Swinging '60s meet upper crust in Fellowes novel
By Mike Collett-White
LONDON (Reuters Life!) - Julian Fellowes, who won an Oscar for his "Gosford Park" screenplay and topped bestseller lists with debut novel "Snobs," built his reputation on recreating the fun and foibles of the British upper crust.
In "Past Imperfect," which hits the stores in the United States this week, the British author is back among earls and baronets, London cocktail parties and debutante balls, but Fellowes says that this time his story is not about class.
"Snobs is a lighter book, an easier read," he said in a telephone interview. "Snobs is, to a certain extent, about class, about modern class, whereas Past Imperfect is not about class, it's about time and what time does to lives.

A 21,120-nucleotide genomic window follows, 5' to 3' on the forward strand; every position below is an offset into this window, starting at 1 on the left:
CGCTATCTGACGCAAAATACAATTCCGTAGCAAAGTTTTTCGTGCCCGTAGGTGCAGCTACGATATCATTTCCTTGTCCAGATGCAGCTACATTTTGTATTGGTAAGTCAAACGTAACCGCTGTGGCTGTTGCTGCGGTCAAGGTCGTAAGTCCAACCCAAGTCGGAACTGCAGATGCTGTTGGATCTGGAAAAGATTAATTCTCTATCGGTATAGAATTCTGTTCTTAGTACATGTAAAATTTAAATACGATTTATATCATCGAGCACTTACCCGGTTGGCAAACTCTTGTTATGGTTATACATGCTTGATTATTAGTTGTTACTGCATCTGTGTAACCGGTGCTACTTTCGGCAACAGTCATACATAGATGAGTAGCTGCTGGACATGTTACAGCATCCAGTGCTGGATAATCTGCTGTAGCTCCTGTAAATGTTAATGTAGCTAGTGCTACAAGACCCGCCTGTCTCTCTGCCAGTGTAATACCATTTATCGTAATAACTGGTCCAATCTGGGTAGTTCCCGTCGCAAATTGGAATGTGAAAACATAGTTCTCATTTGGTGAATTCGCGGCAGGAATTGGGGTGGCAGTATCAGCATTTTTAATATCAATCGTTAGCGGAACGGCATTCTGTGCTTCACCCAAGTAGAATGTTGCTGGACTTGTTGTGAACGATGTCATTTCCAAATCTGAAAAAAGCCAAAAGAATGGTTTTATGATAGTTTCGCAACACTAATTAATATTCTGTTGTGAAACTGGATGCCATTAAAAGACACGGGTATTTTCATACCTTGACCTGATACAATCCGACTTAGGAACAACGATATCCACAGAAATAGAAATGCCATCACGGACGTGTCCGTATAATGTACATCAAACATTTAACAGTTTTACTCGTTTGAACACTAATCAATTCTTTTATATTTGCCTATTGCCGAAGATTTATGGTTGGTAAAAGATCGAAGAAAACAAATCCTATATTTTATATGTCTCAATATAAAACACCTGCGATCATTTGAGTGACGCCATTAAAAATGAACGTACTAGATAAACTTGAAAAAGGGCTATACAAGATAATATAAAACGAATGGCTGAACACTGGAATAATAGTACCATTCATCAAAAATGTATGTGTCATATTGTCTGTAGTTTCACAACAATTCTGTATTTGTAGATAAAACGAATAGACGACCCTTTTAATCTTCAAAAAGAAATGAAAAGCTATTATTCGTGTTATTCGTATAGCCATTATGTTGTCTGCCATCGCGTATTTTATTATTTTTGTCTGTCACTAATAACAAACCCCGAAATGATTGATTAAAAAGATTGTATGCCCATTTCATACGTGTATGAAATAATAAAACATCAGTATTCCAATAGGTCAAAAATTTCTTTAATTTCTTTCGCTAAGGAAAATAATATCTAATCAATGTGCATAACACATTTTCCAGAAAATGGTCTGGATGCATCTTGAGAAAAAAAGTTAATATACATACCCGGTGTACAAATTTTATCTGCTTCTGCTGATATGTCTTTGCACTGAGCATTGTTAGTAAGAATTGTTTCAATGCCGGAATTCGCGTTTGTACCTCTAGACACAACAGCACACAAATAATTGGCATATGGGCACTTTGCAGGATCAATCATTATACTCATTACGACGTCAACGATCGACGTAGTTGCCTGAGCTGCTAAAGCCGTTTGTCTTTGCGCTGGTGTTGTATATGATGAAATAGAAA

"In youth we are all dreaming of the wonderful lives we are going to have and part of growing old is coming to terms with what actually happens."
The action in Past Imperfect switches between the late '60s and the present. Fellowes chose the timeframe because, he said, 1969 was the year of Woodstock and the peak of what have become known as the "Swinging Sixties."
While social conventions at the time were changing for good, not everyone saw the upheaval coming.
"Looking back, I realize there was hardly a parent there who thought their daughters' future would be anything more than an extended repeat of their own present," the narrator says of a society ball in London.
"How can they have been so secure in their expectations? Didn't it occur to them that more change might be on its way?" Continued...